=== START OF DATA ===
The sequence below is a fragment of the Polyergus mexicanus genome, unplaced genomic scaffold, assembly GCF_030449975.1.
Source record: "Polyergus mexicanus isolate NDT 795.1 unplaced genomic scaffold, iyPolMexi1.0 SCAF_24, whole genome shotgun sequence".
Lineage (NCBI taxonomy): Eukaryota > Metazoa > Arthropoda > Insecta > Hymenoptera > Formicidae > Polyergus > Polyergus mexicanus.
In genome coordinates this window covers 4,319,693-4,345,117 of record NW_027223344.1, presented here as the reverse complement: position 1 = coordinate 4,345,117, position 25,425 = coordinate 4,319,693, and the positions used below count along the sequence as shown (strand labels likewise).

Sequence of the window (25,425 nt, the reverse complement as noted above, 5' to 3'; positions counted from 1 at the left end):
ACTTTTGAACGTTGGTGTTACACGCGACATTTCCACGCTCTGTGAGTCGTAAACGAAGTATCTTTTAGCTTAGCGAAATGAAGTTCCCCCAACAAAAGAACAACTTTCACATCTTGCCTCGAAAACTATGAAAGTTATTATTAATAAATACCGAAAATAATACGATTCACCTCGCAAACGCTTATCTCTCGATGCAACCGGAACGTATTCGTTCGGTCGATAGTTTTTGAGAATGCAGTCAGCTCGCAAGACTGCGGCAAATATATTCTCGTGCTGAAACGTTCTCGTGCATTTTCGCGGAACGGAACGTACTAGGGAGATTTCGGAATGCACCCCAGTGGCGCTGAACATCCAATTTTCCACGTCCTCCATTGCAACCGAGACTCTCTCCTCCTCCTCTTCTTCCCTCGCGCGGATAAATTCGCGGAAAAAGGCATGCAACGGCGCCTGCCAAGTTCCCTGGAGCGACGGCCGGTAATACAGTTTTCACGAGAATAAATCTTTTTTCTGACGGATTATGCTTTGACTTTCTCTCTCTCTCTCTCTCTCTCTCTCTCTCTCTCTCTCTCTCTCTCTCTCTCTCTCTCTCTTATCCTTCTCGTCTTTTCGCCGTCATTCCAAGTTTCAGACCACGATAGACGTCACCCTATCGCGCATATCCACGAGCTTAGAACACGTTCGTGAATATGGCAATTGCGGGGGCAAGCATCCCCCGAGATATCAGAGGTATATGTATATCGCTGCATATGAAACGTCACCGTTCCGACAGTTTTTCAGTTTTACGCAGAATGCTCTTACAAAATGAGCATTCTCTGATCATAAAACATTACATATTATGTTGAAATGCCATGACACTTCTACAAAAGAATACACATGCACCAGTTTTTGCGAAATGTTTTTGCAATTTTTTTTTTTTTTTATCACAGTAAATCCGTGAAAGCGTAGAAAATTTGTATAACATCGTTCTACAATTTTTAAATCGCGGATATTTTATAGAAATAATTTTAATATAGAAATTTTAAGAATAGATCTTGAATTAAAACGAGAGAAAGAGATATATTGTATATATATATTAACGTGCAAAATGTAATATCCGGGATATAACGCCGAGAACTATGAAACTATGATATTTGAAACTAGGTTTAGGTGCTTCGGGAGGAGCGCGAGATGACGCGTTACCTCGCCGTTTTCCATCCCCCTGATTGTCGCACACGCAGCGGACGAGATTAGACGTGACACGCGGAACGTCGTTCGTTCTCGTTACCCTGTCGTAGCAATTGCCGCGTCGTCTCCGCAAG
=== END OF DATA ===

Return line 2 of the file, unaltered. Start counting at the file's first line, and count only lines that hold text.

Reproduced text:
Source record: "Polyergus mexicanus isolate NDT 795.1 unplaced genomic scaffold, iyPolMexi1.0 SCAF_24, whole genome shotgun sequence".